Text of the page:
The Gilded Age is an HBO drama co-written by Julian Fellowes and Sonja Warfield. Warfield was a story editor on Will & Grace, and writer on She-Ra and the Princesses of Power. I can’t think of two more suitable shows for a co-writer of The Gilded Age. This new HBO drama focuses on the battling high society ladies of 1880s New York. Princesses of Power in bustles, I suppose we could say.
Fellowes, of course, is the genius behind Downton Abbey and other hits including Gosford Park and Belgravia. I’m a Downton fan and immediately recognised Fellowes’s style in the first episode of The Gilded Age. The show has all the same ingredients. It’s about rich people, their servants, and how everyone navigates through or around the social rules of the day. In episode one the battle lines are drawn between the ladies of Old New York society, with their roots in the 17th century, and the wealthy nouveau riche. The new arrivals want a level of social acceptance that the ladies of the old guard aren’t prepared to give.
In case you were worried, The Gilded Age isn’t a British story transferred to the edge of Central Park. We’re left in no doubt that this is an American tale. As Julian Fellowes explains in this interview, he was keen to make sure the drama included black characters and reflected the issues they would’ve faced only 14 years after the Civil War. Episode one introduces Peggy Scott, a young black writer played by Denée Benton. The story not only shows discrimination against Peggy, but also how well-meaning white characters are oblivious to it.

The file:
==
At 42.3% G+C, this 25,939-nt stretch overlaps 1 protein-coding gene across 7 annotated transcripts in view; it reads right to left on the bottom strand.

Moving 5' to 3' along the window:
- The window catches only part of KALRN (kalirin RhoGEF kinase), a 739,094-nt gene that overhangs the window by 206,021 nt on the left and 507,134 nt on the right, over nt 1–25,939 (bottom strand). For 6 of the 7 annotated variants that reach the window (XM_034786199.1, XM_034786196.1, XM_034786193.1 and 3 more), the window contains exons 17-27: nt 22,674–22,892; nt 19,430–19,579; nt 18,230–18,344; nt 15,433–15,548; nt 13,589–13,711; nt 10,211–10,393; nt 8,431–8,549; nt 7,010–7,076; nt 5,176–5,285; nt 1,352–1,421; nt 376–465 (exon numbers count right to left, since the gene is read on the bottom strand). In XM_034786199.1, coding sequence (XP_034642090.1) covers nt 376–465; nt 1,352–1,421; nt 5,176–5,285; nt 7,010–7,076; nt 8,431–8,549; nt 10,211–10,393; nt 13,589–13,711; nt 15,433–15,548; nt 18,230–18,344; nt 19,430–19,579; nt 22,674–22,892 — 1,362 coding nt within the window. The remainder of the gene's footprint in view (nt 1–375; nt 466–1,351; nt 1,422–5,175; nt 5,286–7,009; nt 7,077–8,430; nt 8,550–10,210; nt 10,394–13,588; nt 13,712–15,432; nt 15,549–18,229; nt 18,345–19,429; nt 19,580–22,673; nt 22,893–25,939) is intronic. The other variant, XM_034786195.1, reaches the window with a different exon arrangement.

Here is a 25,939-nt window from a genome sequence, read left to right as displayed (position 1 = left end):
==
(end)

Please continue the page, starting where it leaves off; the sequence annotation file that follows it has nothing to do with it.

I’ve no doubt that Downton fans will love The Gilded Age. I’m sure the show will also appeal to viewer who enjoy rich people in New York dramas such as Gossip Girl (the original, not that new-fangled thing).